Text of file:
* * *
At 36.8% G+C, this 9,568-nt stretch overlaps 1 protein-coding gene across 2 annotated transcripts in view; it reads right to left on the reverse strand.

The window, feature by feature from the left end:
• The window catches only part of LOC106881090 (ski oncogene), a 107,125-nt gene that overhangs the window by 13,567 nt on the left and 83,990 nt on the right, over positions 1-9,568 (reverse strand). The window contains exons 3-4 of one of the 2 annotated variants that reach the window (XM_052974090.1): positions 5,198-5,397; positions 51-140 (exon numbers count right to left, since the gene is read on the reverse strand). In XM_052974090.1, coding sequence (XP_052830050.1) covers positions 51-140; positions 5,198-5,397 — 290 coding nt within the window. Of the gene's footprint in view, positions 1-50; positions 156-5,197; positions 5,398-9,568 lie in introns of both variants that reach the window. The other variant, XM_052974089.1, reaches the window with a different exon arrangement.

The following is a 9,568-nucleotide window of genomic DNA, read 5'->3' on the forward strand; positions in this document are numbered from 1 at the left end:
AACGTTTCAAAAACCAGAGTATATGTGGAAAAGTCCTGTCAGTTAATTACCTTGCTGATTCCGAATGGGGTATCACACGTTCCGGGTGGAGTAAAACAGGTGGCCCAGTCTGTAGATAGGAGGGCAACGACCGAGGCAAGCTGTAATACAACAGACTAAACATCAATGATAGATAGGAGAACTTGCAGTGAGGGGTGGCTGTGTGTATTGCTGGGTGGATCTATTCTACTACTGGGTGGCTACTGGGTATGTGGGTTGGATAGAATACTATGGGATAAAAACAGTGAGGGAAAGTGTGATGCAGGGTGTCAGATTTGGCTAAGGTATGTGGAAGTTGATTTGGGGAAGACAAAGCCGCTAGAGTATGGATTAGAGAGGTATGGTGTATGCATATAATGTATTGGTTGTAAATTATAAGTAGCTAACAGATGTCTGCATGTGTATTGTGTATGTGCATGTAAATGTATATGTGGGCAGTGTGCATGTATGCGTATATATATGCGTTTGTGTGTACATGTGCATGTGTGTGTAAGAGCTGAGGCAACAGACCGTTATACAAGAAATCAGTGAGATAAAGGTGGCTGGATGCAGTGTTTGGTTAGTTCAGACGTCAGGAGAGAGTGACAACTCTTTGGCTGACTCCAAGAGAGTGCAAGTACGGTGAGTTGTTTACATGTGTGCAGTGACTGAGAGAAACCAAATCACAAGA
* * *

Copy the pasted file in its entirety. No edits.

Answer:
At 36.8% G+C, this 9,568-nt stretch overlaps 1 protein-coding gene across 2 annotated transcripts in view; it reads right to left on the reverse strand.

The window, feature by feature from the left end:
• The window catches only part of LOC106881090 (ski oncogene), a 107,125-nt gene that overhangs the window by 13,567 nt on the left and 83,990 nt on the right, over positions 1-9,568 (reverse strand). The window contains exons 3-4 of one of the 2 annotated variants that reach the window (XM_052974090.1): positions 5,198-5,397; positions 51-140 (exon numbers count right to left, since the gene is read on the reverse strand). In XM_052974090.1, coding sequence (XP_052830050.1) covers positions 51-140; positions 5,198-5,397 — 290 coding nt within the window. Of the gene's footprint in view, positions 1-50; positions 156-5,197; positions 5,398-9,568 lie in introns of both variants that reach the window. The other variant, XM_052974089.1, reaches the window with a different exon arrangement.

The following is a 9,568-nucleotide window of genomic DNA, read 5'->3' on the forward strand; positions in this document are numbered from 1 at the left end:
AACGTTTCAAAAACCAGAGTATATGTGGAAAAGTCCTGTCAGTTAATTACCTTGCTGATTCCGAATGGGGTATCACACGTTCCGGGTGGAGTAAAACAGGTGGCCCAGTCTGTAGATAGGAGGGCAACGACCGAGGCAAGCTGTAATACAACAGACTAAACATCAATGATAGATAGGAGAACTTGCAGTGAGGGGTGGCTGTGTGTATTGCTGGGTGGATCTATTCTACTACTGGGTGGCTACTGGGTATGTGGGTTGGATAGAATACTATGGGATAAAAACAGTGAGGGAAAGTGTGATGCAGGGTGTCAGATTTGGCTAAGGTATGTGGAAGTTGATTTGGGGAAGACAAAGCCGCTAGAGTATGGATTAGAGAGGTATGGTGTATGCATATAATGTATTGGTTGTAAATTATAAGTAGCTAACAGATGTCTGCATGTGTATTGTGTATGTGCATGTAAATGTATATGTGGGCAGTGTGCATGTATGCGTATATATATGCGTTTGTGTGTACATGTGCATGTGTGTGTAAGAGCTGAGGCAACAGACCGTTATACAAGAAATCAGTGAGATAAAGGTGGCTGGATGCAGTGTTTGGTTAGTTCAGACGTCAGGAGAGAGTGACAACTCTTTGGCTGACTCCAAGAGAGTGCAAGTACGGTGAGTTGTTTACATGTGTGCAGTGACTGAGAGAAACCAAATCACAAGA